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Movie review: The Promise

Movie review: The Promise

Movie review: The Promise

23 December 2017

A forgotten, tragic episode in European history is given an honourable memorial in The Promise.

Review by Jessica Morris

If you consider the great tragedies of the 21st century, many events would come to mind — the world wars, the Great Depression, the Holocaust, Vietnam and the Cold War. Yet one humanitarian crisis is often forgotten — the Armenian genocide.

Between 1915 and 1922, 1.5 million Christian Armenians were slaughtered by the Turks. Yet their story remained largely untold.

The Promise is a noble and beautiful effort to remedy this injustice. Directed by Terry George (Hotel Rwanda), it is an epic tale of bravery, sacrifice, love, and romance. Based on the actual events, war becomes the backdrop for this heartbreaking story about Armenian apothecary Michael (Oscar Issac), and his long journey of survival.

An honourable man, his heart’s desire is to become a doctor. But in order to pay for his course in Constantinople, he must accept an arranged marriage with a dowry that will set his impending family up for life. Leaving his small town of Siroun behind, he holds a promise close to his heart: that he will return for his betrothed, and fulfil his calling as a doctor. 

Upon his time in Constantinople, everything comes to a head. He meets Ana (Charlotte Le Bon), a beautiful, educated Armenian dance teacher, and forms a special bond with her. He also meets her partner, Chris (Christian Bale), an American journalist who is committed to covering the injustices of the oft-secret battle in the Ottoman Empire.

When war is declared, Michael faces conscription, and the film escalates quickly and stays that way. We see that war changes and challenges everything in a person’s life. And this happens to a greater and more formidable extent when the people in the war are the oppressed.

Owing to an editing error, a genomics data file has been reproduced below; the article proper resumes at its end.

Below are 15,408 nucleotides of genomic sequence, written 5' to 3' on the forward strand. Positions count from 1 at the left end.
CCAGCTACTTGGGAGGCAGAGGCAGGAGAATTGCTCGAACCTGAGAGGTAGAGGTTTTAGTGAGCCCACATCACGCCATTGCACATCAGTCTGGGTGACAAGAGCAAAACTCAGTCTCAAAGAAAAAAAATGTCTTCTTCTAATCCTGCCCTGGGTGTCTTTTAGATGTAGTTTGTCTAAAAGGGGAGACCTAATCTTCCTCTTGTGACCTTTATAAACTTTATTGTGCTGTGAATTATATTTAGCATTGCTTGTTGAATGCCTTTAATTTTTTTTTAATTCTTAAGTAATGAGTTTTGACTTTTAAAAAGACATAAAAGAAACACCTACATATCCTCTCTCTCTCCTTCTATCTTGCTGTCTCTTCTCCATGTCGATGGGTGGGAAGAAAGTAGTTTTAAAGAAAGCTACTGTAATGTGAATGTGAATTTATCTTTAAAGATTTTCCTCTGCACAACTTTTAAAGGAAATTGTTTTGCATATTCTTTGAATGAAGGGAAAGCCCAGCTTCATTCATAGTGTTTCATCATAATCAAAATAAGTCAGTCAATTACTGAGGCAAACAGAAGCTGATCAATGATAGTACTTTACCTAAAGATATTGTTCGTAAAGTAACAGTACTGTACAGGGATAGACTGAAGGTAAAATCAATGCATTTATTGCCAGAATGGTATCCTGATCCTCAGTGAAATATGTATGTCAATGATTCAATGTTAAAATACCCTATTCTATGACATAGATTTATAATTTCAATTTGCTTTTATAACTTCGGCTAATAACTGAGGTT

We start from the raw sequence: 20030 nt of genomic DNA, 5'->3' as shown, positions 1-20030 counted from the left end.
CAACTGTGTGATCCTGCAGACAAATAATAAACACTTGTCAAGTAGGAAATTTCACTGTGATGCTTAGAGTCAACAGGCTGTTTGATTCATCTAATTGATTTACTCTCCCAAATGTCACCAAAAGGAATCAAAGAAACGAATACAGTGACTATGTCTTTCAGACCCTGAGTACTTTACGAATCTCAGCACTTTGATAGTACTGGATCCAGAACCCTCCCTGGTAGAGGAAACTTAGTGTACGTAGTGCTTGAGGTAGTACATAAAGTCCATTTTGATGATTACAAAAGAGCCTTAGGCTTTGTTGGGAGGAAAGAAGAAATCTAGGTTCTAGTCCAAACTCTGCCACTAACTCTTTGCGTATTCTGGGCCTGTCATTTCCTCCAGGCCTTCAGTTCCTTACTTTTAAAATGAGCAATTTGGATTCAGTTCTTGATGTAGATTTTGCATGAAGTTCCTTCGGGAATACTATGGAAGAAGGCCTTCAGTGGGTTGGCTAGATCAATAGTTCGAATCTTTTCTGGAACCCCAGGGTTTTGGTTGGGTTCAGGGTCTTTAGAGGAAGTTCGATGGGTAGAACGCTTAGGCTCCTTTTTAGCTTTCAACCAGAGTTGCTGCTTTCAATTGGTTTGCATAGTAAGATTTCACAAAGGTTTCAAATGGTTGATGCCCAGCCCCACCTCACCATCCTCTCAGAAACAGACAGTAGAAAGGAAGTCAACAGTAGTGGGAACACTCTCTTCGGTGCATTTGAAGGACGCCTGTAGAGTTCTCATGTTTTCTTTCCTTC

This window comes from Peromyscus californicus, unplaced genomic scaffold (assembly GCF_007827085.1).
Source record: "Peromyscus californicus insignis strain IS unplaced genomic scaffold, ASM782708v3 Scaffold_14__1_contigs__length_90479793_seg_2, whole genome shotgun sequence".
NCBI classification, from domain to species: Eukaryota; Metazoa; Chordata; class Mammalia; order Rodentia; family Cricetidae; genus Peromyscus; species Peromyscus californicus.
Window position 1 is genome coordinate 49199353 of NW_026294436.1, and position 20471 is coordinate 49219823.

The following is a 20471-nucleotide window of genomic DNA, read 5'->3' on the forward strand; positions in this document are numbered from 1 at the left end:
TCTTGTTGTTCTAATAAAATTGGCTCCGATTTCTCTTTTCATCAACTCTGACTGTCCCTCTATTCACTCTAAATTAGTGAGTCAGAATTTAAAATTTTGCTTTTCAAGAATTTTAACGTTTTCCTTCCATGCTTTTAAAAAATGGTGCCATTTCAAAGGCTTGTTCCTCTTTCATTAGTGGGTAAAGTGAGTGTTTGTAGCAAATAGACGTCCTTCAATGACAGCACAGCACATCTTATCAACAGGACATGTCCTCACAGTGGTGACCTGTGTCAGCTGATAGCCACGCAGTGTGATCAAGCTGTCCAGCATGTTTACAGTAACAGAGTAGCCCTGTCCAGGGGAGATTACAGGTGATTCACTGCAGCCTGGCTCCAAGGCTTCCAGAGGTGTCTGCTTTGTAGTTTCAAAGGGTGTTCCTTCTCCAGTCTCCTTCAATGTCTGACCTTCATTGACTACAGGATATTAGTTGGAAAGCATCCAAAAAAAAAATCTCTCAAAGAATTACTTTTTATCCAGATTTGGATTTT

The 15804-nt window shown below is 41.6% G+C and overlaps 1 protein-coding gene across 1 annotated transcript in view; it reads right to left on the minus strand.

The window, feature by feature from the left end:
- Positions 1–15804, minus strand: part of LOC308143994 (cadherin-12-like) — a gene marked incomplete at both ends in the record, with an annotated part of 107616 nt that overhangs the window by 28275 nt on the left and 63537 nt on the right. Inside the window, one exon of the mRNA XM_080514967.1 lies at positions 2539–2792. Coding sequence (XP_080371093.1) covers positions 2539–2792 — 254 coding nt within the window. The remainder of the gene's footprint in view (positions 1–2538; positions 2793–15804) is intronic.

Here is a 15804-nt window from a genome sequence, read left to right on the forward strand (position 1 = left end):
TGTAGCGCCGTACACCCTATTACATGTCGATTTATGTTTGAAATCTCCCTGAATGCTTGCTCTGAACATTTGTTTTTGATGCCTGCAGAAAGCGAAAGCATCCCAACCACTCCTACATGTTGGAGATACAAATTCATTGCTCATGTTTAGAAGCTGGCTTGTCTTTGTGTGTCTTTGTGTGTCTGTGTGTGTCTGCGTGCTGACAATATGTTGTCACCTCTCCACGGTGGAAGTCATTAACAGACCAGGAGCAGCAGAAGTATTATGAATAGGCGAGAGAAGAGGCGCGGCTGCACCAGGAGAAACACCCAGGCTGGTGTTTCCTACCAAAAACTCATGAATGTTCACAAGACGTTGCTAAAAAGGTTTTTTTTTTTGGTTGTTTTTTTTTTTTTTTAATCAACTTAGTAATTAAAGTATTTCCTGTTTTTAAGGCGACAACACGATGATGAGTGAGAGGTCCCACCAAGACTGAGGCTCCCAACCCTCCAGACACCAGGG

From the get-go, it is clear Michael has a target on his back due to his Armenian heritage, and from his time as a prisoner of war to a heart-stopping escape, the opportunity to settle with his betrothed and the gut-wrenching slaughter of his home town, we observe the power of honour, commitment, and integrity in one man’s life.

Like all memorable period dramas, this film is powerful because it makes you feel as though you are there. The scenery, rich colours, traditional soundtrack and, most of all, the performances, are outstanding. They compel you to invest in the storyline, and thus the plight of our Armenian brothers and sisters.

If you sit with the film long enough, you will feel a fire rise in your belly to help bring about justice for those who are oppressed. The parallels between the Armenian Genocide and the oppression of the Rohingya in Myanmar will give you pause for thought, and prompt you to consider how you can aid the millions of people currently displaced across the globe.

Faith is not so much talked about in this film, as it is lived out. It wrestles with the questions, “Where is God in suffering, and why won’t he save his people?” And right to the final scenes, you are left with no clear answer, but the knowledge that God has the ability to bring about beauty from the most tragic situations.

The tension between the love triangle of Michael, Ana and Chris is extraordinary, and a rare humanity is seen in all three characters, causing you to barrack for each of them as individuals, rather than hope for a finite romance. Each holds their own understanding of honour, and they emotionally wrestle with the threat of losing their beloved while also staying true to their commitments to family, nation, and God.

The Promise is not an easy film to watch. At two hours and 15 minutes, it is long, but every second is carefully curated to envelope you in the story. It will remind you that faith binds people of every race, culture, and geographical boundary and that even in the face of evil straight from the pit of hell, God provides people with a divine strength and love to overcome their obstacles and help one another.

The Promise is more than a sweeping tale of epic proportions; it is a bookmark in history asking us to honour people who lost everything simply due to their ethnicity and faith. In turn, it prompts us to consider how we can be apart of the solution, while genocides like this still happen around the world today.

The Promise is out on DVD now. It is rated M (for violence, disturbing images and a sex scene).


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